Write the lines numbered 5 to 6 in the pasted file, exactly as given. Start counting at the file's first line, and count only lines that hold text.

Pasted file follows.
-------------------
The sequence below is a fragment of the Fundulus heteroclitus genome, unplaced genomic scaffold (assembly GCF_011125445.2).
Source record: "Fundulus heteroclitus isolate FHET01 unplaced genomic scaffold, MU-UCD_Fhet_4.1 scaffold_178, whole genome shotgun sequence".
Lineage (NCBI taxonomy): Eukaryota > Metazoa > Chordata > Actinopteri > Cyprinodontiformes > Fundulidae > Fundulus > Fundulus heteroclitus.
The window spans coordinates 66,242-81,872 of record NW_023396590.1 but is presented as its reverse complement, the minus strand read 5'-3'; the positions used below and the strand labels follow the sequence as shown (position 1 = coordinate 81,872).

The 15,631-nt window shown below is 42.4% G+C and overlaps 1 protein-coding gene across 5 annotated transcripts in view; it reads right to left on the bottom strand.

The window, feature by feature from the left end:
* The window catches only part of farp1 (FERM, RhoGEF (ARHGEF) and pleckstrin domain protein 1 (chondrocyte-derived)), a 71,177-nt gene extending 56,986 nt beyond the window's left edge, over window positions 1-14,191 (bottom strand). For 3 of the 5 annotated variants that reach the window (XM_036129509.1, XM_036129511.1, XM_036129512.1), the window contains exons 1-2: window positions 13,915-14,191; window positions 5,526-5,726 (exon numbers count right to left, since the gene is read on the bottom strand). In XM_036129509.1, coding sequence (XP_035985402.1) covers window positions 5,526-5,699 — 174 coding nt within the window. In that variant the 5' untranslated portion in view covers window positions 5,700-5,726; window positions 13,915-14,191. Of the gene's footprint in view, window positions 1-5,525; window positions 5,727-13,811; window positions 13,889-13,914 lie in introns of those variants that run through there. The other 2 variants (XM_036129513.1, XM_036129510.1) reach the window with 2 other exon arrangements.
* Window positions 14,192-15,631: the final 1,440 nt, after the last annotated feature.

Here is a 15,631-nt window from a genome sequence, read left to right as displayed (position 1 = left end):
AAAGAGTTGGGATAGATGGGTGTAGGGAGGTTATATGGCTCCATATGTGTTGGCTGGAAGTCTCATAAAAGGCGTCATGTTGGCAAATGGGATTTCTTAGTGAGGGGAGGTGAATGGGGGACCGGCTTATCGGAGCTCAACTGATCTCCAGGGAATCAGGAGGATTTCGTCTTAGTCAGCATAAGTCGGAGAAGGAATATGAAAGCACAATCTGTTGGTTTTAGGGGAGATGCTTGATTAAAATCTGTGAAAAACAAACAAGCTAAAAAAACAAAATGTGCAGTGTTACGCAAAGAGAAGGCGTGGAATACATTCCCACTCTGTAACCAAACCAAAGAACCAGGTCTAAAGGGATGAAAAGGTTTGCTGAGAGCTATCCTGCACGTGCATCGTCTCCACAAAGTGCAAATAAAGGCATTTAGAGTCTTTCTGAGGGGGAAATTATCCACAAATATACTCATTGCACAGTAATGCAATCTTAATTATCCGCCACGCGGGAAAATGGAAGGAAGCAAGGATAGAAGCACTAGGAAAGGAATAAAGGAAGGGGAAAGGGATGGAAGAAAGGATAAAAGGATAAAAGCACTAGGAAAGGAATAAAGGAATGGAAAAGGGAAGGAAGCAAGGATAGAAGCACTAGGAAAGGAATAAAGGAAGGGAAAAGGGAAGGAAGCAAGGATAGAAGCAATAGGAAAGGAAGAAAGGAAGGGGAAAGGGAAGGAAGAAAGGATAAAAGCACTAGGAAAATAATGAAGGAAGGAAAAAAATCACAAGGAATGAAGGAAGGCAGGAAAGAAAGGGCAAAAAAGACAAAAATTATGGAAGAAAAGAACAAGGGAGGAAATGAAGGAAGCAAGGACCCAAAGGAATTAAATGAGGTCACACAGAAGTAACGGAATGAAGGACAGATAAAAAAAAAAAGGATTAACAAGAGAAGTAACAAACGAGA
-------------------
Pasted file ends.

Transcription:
The 15,631-nt window shown below is 42.4% G+C and overlaps 1 protein-coding gene across 5 annotated transcripts in view; it reads right to left on the bottom strand.

The window, feature by feature from the left end: